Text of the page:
what's happening on video is so wild. Charles Nelson Reilly telling
an anecdote, or The Men in Black show up - it's so abnormal that big
music or busy music would really hurt it.
In the global conspiracy shows, you don't really get into ethnic sounds.
It's more the straight-ahead big X-Files. But these so-called
boutique shows, as I call them, give you the ability to experiment.
We did a lot of African chanting and drums on last week's show, about
an African man who put a curse on people and turned them into albinos.
And I never do any special sounds for Mulder or Scully. It's always
about the situation they're in. Sometimes I come up with a musical theme
that recurs that's about the protagonist, the killer, the bad situation,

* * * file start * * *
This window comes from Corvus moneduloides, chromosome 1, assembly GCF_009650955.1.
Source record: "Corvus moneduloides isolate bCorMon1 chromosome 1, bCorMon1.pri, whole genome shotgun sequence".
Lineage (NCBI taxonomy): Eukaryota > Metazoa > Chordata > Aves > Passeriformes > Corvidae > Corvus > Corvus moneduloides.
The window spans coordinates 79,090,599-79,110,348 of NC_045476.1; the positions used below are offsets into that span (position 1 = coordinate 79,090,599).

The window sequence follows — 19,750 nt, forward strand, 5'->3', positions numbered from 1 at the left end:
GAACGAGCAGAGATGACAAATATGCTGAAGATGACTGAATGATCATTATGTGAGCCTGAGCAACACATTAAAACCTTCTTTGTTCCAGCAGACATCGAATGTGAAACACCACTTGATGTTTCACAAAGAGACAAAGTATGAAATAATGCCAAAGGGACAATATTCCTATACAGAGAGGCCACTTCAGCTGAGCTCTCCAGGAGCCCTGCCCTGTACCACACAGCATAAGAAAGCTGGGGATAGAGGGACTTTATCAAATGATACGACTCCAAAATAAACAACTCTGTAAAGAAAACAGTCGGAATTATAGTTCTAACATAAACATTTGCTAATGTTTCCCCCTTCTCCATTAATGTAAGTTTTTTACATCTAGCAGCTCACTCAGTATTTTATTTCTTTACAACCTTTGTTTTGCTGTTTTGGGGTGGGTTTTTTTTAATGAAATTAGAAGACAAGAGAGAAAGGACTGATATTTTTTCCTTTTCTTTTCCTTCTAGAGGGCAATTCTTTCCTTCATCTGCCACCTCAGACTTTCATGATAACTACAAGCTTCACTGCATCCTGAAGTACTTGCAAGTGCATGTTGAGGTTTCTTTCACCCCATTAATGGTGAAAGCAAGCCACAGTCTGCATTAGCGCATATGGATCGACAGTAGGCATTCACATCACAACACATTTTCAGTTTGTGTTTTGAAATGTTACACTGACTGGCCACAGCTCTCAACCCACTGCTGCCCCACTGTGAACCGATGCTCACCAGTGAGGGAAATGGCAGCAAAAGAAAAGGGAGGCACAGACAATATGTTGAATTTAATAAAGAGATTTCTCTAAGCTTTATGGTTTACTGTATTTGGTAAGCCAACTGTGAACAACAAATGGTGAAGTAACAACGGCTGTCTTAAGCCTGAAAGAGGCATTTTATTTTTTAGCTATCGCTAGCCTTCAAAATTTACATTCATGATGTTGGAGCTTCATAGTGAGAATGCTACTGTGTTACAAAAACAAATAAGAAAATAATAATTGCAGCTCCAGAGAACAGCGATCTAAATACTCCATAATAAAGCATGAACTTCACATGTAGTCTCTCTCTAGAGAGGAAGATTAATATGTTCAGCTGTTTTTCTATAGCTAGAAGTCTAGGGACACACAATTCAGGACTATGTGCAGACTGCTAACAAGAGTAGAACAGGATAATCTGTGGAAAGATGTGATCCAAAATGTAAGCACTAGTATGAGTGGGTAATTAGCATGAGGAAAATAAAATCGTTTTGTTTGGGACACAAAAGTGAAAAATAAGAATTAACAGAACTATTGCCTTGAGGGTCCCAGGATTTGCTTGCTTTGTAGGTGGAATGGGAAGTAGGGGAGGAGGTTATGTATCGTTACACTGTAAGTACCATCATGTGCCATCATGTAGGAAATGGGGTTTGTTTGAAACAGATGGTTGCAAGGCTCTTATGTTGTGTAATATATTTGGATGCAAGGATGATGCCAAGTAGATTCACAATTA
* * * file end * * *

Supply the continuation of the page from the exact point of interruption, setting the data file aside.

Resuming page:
but for Mulder or Scully - never.
Q. How do you work?
A. First, Carter sends me a VHS
copy of the next X-Files to watch. The next day, usually, I get
a video to score.
An easy day is scoring seven to 10 minutes of music. A killer day is
scoring 20. That's the limit.
(The average 45- to 46-minute episode of X-Files uses about 38
minutes of Snow's music.)
If I have a real tough schedule, I love to get up very early, like 6
a.m., and be in the studio before 7 and really jump on it. I don't like
to write at night. I'm not obsessed, but when I get into it I'm really
focused. I rarely have writer's block. I don't need a writing room in
the woods or at the beach. For me, if this was in the North Pole, or
it's dark, or it's Hawaii, it wouldn't mean nothin'. I get the sound
from what I see in my head.
Then, after I score, my audio engineer, Larold Rebhun, comes in and
adjusts the echo and EQ and highs and lows, and then he plays it for
me. And I make my adjustments - too much violin, not enough piano. Later,